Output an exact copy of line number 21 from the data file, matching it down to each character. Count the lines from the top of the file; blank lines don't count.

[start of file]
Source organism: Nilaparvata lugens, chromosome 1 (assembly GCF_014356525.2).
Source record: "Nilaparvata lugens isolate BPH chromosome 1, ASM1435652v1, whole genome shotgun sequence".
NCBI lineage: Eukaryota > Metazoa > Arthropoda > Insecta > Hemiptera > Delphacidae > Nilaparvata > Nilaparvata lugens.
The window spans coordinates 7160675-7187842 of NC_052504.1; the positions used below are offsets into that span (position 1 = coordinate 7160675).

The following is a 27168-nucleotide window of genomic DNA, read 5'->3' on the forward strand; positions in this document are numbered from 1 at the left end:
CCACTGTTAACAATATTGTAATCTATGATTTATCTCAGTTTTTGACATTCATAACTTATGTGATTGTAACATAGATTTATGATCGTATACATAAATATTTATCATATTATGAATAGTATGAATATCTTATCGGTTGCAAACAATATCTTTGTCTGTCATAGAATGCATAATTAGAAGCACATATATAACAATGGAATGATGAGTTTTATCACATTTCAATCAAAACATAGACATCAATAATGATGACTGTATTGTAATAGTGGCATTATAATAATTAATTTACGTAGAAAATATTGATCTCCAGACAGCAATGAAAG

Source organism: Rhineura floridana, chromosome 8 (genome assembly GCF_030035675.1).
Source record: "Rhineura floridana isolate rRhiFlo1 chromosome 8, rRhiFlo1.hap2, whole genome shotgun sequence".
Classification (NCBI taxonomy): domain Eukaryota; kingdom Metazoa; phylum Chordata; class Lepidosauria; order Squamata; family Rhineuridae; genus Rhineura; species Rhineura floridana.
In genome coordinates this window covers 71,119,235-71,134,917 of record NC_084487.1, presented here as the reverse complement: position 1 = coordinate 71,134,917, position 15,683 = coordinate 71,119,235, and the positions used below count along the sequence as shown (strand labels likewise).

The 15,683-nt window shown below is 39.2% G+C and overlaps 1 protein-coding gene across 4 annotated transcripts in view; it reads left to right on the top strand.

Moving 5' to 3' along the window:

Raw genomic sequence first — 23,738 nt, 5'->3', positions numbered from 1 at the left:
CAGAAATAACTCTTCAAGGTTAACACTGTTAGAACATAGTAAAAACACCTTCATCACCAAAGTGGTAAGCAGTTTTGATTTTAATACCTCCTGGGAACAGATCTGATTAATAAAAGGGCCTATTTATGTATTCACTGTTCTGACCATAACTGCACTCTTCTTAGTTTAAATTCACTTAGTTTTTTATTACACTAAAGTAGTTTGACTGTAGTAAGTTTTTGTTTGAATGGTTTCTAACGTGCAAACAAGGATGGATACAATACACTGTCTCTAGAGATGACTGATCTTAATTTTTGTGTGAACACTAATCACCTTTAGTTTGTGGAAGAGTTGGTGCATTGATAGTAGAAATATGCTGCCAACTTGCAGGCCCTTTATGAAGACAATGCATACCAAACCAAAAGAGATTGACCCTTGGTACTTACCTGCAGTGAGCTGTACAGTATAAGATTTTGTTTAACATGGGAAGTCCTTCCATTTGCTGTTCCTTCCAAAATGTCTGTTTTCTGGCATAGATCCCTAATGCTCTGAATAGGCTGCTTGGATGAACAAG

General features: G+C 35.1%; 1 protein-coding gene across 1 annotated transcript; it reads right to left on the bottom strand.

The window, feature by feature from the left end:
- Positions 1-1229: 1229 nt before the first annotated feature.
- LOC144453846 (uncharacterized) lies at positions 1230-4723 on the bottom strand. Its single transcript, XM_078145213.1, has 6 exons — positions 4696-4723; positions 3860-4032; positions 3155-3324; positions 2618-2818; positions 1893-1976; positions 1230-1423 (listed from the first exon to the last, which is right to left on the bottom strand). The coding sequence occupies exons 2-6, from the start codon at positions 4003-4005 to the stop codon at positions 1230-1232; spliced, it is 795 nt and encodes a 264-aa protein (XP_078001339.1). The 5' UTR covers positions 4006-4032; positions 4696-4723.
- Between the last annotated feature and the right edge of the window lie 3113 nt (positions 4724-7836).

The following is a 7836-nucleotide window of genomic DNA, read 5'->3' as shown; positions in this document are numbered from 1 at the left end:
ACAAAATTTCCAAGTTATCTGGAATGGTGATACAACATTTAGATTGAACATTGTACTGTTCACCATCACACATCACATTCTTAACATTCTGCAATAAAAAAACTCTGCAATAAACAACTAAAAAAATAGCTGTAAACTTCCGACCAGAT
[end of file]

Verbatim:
ACAAAATTTCCAAGTTATCTGGAATGGTGATACAACATTTAGATTGAACATTGTACTGTTCACCATCACACATCACATTCTTAACATTCTGCAATAAAAAAACTCTGCAATAAACAACTAAAAAAATAGCTGTAAACTTCCGACCAGAT